I’ve never read Zen and the Art of Motorcycle Maintenance and I’m not going to. It’s not that I’ve got anything against it, quite the opposite in fact. The title resonates with me. So much so that in my own mind I’ve already decided what the book is about, fallen in love with the anecdotes and themes, and have all but awarded it a Pulitzer Prize. It’s seriously the best book I’ve never read. That’s what I’m assuming anyway, and I don’t want to know if I’m wrong, so I’m not going to read it.
As enthusiasts we all know what it’s like to spend some uninterrupted time in the garage wrenching on one of our most prized possessions. Just you and the bike, accompanied only by your thoughts, a few tools, and maybe a lazy dog napping in the corner. I’m not talking about those stressful occasions spent trying to ram five hours of maintenance into a one-hour sack (that’s how a rear axle nut doesn’t get tightened before heading to the sand dunes for a week, but that’s another story) in order to be ready for a race or trip the next morning. I’m talking about those times where you’re out there simply because you want to be. Chased from the mind are the stresses of everyday life, and thanks to the lack of deadlines, you’re free to move at your own pace, interrupted only by the occasional need to administer an approving “thumbs up” on Pandora. Fresh oil replaces old, chain tension is set, and spokes are tightened. While you’re at it, you reach for a rag and polish to compliment your machine’s mechanical readiness with a glistening coat of visible pride. At this moment there is nothing else. It’s exactly what I imagine is described on the pages of Zen and the Art of Motorcycle Maintenance, and believing someone else understands this exact same feeling is strangely uplifting.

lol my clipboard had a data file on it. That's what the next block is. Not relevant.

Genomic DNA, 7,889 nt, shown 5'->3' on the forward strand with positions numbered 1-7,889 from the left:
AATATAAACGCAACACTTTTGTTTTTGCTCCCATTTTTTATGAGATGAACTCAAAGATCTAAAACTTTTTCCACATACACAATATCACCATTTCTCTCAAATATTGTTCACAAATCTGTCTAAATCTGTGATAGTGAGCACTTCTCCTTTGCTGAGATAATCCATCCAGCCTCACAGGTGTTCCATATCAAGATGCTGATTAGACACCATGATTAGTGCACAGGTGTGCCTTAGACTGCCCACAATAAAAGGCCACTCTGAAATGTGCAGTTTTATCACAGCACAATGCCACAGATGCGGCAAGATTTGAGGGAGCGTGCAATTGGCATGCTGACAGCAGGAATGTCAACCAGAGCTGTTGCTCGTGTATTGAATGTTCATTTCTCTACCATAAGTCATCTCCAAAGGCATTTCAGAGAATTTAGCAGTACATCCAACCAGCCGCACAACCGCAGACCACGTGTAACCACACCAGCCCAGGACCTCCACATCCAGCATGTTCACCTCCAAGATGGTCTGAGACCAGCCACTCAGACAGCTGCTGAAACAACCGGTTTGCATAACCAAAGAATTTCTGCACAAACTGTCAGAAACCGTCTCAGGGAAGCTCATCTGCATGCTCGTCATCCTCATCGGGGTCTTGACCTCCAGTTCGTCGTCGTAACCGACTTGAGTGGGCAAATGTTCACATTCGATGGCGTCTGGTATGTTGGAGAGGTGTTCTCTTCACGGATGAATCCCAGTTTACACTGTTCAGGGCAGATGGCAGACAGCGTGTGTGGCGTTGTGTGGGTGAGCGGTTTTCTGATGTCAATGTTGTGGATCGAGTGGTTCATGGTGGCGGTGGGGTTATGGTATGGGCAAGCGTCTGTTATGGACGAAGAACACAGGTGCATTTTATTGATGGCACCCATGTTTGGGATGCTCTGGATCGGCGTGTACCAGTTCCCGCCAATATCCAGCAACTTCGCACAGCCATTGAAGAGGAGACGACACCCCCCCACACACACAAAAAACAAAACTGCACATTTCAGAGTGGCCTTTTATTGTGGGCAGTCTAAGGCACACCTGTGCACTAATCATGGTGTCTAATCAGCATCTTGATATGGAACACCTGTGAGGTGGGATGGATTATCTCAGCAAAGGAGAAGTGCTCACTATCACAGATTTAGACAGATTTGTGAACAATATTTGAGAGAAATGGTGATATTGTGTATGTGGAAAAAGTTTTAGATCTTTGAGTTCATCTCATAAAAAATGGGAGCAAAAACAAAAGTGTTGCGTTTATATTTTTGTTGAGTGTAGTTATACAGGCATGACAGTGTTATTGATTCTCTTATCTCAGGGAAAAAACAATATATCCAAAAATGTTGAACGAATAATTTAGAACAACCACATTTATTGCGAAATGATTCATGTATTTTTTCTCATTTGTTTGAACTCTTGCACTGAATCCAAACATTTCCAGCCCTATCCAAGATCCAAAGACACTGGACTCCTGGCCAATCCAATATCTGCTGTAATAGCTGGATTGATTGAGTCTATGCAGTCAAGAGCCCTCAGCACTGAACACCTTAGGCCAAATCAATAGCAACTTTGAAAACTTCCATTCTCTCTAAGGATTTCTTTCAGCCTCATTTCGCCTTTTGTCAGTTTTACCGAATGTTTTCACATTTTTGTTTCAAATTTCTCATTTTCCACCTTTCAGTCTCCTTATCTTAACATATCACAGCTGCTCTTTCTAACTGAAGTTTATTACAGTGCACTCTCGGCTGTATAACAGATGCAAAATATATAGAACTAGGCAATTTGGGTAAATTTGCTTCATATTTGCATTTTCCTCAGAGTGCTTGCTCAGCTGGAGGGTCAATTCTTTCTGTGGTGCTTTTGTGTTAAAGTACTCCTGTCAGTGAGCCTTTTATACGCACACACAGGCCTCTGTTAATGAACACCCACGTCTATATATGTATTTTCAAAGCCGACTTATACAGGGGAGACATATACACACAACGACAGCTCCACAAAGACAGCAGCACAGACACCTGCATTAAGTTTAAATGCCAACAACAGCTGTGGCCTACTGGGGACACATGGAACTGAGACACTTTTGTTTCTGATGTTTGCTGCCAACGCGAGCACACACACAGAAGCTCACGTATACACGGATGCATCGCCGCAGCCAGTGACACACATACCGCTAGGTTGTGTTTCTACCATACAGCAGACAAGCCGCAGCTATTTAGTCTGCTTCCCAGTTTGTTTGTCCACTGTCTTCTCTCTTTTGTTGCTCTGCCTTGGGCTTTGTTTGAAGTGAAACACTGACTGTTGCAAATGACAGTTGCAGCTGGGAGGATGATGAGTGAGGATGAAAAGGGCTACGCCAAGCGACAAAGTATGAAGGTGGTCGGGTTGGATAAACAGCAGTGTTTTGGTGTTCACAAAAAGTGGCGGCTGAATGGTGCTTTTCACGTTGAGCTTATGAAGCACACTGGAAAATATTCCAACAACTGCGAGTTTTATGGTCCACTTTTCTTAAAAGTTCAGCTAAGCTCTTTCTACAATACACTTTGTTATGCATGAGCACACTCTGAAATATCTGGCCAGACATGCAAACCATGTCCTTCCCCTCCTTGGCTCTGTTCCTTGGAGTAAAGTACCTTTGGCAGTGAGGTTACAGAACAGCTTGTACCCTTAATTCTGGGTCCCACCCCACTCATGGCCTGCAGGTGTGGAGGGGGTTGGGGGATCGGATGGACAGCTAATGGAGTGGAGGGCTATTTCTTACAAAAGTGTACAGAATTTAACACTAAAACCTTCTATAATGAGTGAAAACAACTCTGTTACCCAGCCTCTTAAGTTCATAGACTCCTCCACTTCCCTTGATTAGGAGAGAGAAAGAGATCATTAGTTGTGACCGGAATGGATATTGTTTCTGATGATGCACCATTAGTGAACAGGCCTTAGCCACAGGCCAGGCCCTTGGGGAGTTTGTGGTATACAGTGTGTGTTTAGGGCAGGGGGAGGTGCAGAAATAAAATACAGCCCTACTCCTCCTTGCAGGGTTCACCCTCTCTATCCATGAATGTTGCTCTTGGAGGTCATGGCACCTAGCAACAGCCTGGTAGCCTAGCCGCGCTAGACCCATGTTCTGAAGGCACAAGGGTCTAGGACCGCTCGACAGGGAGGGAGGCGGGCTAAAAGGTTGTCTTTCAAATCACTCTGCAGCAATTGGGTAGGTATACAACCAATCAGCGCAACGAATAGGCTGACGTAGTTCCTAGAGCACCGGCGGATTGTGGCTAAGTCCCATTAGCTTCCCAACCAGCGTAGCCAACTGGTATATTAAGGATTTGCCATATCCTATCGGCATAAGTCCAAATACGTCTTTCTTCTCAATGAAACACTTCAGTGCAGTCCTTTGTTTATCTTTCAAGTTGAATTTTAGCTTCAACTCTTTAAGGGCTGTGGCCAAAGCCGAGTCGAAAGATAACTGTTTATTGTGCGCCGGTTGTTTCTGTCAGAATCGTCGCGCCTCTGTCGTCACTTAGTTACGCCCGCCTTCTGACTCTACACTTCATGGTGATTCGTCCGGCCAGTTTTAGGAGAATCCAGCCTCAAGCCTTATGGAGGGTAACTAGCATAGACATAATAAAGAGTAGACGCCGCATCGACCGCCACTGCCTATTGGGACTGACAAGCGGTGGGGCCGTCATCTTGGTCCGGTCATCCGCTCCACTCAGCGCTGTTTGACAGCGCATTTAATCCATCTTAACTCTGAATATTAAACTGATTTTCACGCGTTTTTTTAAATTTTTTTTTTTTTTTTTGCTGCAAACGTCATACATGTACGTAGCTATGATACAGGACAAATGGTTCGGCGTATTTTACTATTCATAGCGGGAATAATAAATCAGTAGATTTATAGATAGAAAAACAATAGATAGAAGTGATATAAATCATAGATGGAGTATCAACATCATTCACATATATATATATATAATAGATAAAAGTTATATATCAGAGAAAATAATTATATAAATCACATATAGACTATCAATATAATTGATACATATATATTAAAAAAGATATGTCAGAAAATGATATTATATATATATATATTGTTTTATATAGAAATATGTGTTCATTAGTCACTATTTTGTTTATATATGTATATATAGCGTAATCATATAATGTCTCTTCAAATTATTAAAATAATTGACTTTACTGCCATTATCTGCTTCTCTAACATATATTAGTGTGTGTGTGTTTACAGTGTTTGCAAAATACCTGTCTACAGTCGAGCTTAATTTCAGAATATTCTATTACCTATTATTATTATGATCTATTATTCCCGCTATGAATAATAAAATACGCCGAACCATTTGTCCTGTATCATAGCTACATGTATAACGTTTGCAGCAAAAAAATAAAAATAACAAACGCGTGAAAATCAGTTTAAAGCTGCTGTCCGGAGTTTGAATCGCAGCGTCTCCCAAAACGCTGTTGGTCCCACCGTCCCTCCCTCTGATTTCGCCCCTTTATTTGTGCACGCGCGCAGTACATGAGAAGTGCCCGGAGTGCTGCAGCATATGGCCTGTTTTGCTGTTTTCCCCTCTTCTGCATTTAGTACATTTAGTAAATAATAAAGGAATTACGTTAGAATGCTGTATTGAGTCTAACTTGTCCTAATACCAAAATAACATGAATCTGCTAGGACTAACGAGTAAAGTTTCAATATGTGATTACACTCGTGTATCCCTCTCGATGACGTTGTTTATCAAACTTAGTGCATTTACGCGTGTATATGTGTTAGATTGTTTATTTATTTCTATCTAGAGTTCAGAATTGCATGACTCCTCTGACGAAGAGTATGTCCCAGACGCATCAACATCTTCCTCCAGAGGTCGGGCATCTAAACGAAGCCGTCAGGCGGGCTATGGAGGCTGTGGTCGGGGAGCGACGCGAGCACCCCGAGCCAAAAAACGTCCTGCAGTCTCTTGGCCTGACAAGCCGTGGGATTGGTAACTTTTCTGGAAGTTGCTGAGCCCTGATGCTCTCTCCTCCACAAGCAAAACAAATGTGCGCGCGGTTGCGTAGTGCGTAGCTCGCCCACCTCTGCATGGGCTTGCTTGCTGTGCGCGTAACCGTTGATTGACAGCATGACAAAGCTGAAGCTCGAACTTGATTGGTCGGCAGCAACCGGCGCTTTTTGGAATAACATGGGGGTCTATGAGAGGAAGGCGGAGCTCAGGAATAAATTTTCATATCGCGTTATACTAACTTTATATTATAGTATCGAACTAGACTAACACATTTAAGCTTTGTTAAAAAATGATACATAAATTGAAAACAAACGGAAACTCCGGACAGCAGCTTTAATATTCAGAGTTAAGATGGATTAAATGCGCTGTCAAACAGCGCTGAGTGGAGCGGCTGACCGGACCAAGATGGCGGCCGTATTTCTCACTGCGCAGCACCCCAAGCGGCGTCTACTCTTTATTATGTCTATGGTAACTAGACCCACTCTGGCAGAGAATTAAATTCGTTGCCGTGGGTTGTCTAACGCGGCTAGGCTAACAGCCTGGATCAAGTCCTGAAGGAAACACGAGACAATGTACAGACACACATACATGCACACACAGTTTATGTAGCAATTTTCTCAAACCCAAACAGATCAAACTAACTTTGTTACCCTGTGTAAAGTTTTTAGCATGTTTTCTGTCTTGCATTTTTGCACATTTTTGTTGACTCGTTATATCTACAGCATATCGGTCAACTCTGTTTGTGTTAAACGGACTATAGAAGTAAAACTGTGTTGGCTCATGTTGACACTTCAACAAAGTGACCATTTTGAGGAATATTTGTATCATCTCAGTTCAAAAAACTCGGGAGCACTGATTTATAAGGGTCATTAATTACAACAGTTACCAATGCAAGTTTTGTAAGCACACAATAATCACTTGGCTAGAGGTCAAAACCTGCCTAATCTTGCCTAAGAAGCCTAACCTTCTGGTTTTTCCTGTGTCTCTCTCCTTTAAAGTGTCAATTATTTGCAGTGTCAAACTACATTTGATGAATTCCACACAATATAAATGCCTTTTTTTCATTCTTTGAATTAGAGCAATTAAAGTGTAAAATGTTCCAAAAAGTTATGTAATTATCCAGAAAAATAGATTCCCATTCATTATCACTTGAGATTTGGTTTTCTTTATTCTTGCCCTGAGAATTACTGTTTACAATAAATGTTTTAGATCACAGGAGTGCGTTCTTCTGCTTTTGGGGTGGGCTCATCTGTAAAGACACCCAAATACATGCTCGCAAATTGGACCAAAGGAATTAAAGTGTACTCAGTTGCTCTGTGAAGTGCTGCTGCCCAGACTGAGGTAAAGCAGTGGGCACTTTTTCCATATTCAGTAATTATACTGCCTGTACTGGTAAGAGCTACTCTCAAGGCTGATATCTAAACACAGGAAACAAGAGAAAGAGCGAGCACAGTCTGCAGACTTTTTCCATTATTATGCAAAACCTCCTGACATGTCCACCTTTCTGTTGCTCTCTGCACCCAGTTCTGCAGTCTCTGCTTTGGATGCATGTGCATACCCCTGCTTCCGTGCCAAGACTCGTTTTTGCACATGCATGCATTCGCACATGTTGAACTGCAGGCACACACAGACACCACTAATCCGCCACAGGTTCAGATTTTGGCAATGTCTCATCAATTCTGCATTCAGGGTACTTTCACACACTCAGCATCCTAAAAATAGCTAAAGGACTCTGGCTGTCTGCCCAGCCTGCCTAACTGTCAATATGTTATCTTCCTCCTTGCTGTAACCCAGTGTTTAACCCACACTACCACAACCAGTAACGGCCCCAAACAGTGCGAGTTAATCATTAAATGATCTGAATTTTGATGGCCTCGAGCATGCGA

[Editor’s note: The book is actually about a motorcycle road trip and not working in the garage, but there is a theme of how two approaches to motorcycle maintenance can describe two types of personalities. But let’s not let the facts get in the way of a good story.]
It’s in these mental states of maintenance-induced zen that motorcycles can help a person reflect and learn by recognizing some of the parallels between life and dirt bikes. Suddenly a filthy air filter represents a mind clogged with negative, performance-hindering thoughts. That intimidating double out of the corner becomes a metaphor for how fear sometimes causes us to build things up in our minds to where we believe they’re nearly impossible. Finally launching it and cleaning it on the first try reminds you things aren’t always as tough as they seem. The understanding that most mental rev limiters are self-imposed quickly follows. It’s astonishing how much knowledge you can gain from a book you’ve never even opened.
The lessons learned are many, outnumbered only by the potential insight yet to be unlocked simply by twirling those 8mm, 10mm, and 12mm T-handles in solitude. Speaking of, my clutch and throttle cables could use some lube and a bit of oil is starting to trickle down my left fork. I’d better get busy. Who knows, maybe I’ll even pick up some wisdom that’ll help me understand how silly it is to avoid reading a book just because it might be different than I want it to be.